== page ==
blogging, compassion, eating disorder, motherhood, pregnancy, self-discovery, self-esteem, self-judgement

My incredible body

When I was pregnant, I was slightly worried about how I would cope with my body after labour. How would I feel about being in a body that was slightly flabby, potentially a bit broken and not like the one I had pre-pregnancy?

I knew that part of my thoughts were due to the struggles I’ve had in the past with eating, having spent a period of my life locked in battle with anorexia and, up until recently, dealing with stress and anxiety through compulsive comfort eating. I remember standing in front of my mirror so many times, pinching the fat on my tummy and judging the dimply skin on my bottom. I would look at other people who were slender with such envy; I couldn’t comprehend how they were able to eat a sensible amount of food and stop when they were full when thoughts of food constantly plagued my mind.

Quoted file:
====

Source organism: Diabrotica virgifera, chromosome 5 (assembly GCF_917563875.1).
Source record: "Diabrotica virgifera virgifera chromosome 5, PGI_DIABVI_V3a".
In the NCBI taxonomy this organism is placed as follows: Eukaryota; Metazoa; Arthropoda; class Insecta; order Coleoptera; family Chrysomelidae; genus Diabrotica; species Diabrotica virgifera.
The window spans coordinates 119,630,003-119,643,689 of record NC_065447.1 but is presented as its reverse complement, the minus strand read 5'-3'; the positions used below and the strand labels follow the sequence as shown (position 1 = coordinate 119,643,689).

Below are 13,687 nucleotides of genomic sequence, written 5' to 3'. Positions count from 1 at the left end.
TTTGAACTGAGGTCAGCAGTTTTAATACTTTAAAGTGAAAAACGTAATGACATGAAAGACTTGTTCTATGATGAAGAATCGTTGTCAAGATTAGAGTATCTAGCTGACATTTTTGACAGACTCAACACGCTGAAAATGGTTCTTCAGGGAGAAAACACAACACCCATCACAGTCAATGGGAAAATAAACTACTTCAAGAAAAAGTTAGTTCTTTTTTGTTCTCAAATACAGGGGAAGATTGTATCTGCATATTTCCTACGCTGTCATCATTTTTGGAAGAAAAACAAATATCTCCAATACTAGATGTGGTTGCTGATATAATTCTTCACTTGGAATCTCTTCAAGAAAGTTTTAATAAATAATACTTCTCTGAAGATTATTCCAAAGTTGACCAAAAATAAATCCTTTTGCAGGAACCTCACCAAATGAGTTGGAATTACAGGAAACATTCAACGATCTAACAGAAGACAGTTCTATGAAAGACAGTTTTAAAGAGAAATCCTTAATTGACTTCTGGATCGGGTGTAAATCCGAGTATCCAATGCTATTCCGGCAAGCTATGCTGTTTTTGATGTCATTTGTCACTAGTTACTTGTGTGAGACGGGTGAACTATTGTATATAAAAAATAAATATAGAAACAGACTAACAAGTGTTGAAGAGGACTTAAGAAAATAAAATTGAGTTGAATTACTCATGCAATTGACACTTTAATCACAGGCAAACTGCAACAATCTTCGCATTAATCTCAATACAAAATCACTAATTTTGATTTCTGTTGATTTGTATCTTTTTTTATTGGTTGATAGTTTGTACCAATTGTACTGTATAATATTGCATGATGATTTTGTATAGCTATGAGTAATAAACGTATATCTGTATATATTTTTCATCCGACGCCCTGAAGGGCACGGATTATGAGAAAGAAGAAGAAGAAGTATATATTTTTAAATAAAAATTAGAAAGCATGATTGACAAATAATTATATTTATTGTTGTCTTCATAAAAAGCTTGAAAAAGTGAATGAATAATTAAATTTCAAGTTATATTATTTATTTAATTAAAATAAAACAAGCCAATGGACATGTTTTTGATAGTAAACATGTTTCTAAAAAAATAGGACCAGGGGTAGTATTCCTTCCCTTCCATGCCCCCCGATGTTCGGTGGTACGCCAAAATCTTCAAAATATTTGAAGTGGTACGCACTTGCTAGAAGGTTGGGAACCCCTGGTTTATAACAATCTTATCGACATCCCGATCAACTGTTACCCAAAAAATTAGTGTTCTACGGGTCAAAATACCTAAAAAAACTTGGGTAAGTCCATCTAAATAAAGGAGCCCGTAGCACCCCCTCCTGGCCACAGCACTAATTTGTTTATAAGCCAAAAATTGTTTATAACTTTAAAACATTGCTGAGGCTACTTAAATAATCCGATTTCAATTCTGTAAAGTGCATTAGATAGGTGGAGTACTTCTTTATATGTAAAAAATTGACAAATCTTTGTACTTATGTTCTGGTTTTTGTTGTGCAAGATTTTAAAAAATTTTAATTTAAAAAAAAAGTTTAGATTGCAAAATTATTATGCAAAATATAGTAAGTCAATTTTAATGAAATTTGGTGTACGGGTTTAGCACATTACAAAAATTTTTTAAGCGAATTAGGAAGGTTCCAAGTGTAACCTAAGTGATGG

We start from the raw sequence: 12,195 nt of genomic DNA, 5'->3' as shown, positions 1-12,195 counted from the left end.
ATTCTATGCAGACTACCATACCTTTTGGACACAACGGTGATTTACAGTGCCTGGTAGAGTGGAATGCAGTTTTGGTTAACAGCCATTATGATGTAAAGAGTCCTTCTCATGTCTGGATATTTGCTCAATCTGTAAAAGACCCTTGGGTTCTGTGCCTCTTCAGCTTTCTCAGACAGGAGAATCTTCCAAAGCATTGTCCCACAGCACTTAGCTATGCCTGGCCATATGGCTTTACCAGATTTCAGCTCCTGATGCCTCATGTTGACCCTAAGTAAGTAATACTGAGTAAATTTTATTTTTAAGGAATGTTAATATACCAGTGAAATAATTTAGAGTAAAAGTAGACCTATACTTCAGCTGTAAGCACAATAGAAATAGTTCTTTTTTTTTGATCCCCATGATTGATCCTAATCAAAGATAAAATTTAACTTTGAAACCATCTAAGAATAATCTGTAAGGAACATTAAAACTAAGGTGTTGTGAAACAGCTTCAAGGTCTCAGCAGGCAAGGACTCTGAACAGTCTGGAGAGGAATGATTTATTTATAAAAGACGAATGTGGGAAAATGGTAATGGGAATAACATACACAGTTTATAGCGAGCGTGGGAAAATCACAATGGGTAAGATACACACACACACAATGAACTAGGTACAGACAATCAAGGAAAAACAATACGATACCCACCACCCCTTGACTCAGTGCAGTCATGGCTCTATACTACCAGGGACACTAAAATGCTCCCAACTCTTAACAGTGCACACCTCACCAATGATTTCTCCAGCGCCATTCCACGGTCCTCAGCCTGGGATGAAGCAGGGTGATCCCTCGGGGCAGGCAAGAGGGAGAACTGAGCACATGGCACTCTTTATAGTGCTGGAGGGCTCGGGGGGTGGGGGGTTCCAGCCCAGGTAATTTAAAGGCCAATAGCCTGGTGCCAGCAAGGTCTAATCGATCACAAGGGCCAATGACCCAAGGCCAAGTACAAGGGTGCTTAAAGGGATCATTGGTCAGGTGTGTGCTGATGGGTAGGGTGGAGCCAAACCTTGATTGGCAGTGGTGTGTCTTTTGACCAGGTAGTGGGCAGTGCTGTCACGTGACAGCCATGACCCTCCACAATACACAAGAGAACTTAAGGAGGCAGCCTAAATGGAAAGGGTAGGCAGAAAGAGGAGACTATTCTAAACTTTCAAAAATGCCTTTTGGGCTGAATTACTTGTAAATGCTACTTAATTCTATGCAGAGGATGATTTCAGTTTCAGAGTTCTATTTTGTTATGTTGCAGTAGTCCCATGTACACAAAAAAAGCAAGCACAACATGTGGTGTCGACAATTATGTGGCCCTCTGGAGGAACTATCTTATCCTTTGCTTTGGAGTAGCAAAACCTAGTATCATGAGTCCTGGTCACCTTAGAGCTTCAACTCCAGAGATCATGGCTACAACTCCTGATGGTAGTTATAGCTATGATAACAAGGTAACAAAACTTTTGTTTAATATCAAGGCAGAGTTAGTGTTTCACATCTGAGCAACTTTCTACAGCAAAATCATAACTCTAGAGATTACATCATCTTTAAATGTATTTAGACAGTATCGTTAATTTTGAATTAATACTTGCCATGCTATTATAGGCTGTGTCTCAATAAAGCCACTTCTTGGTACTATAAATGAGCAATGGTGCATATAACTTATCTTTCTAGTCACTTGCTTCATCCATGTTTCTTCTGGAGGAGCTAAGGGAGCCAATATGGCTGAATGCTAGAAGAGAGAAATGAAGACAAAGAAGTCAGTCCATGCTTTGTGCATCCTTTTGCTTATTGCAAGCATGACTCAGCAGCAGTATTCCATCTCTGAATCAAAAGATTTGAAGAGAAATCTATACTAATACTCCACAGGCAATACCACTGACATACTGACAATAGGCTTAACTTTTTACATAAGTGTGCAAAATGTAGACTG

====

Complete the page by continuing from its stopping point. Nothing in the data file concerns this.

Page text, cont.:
So it was normal for me, in advance of giving birth, to be concerned about how I would feel about my postpartum body.

I have to tell you, dear friend, how much I’ve been astounded by my actual experience of how I view my post-pregnancy body. Instead of judgement at how I look, I’m filled with a sense of wonder and amazement at it.

My body, which is capable of producing enough milk to feed and make my baby thrive.

My body, which went through the most physically challenging experience I’ve ever experienced – labour – and is still standing strong.

My body, which was able to grow another human being.

Another human being!

And it is so much more than that. It is capable of healing itself when hurt, warming itself when cold, has ways of coping with famine and has such strength and resilience.

I remember looking at my stomach the day after labour – it was a bit flabby, still rounded like in early pregnancy – and all I could think about was the amazement I had for it. And I thought to myself ‘how could I have ever been judgemental about my body when it is capable of so much?’

It was as if a light had been switched on and I could suddenly see my body for what it truly is. It’s not something to be scorned, punished or hated or an object to be toned and sculpted to perfection.

It’s truly incredible, amazing and worthy of all my love and respect.

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